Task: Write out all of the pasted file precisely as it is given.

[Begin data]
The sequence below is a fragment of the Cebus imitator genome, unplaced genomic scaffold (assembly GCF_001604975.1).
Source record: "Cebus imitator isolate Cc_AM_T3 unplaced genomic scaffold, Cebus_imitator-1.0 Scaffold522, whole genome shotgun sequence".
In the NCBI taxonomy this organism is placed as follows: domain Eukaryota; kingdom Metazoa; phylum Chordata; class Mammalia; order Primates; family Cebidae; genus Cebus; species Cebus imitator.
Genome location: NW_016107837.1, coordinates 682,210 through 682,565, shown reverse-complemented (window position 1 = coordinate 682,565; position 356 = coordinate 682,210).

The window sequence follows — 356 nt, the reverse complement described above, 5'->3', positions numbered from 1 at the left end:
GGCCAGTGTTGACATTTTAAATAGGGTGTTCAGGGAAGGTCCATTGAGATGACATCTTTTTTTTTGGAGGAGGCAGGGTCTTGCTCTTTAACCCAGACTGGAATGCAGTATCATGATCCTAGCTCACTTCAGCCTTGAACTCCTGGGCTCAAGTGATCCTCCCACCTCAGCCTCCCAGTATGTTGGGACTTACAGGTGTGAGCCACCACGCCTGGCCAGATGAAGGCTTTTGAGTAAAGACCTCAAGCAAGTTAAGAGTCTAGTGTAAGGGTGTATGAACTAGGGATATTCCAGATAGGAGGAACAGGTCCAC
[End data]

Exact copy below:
The sequence below is a fragment of the Cebus imitator genome, unplaced genomic scaffold (assembly GCF_001604975.1).
Source record: "Cebus imitator isolate Cc_AM_T3 unplaced genomic scaffold, Cebus_imitator-1.0 Scaffold522, whole genome shotgun sequence".
In the NCBI taxonomy this organism is placed as follows: domain Eukaryota; kingdom Metazoa; phylum Chordata; class Mammalia; order Primates; family Cebidae; genus Cebus; species Cebus imitator.
Genome location: NW_016107837.1, coordinates 682,210 through 682,565, shown reverse-complemented (window position 1 = coordinate 682,565; position 356 = coordinate 682,210).

The window sequence follows — 356 nt, the reverse complement described above, 5'->3', positions numbered from 1 at the left end:
GGCCAGTGTTGACATTTTAAATAGGGTGTTCAGGGAAGGTCCATTGAGATGACATCTTTTTTTTTGGAGGAGGCAGGGTCTTGCTCTTTAACCCAGACTGGAATGCAGTATCATGATCCTAGCTCACTTCAGCCTTGAACTCCTGGGCTCAAGTGATCCTCCCACCTCAGCCTCCCAGTATGTTGGGACTTACAGGTGTGAGCCACCACGCCTGGCCAGATGAAGGCTTTTGAGTAAAGACCTCAAGCAAGTTAAGAGTCTAGTGTAAGGGTGTATGAACTAGGGATATTCCAGATAGGAGGAACAGGTCCAC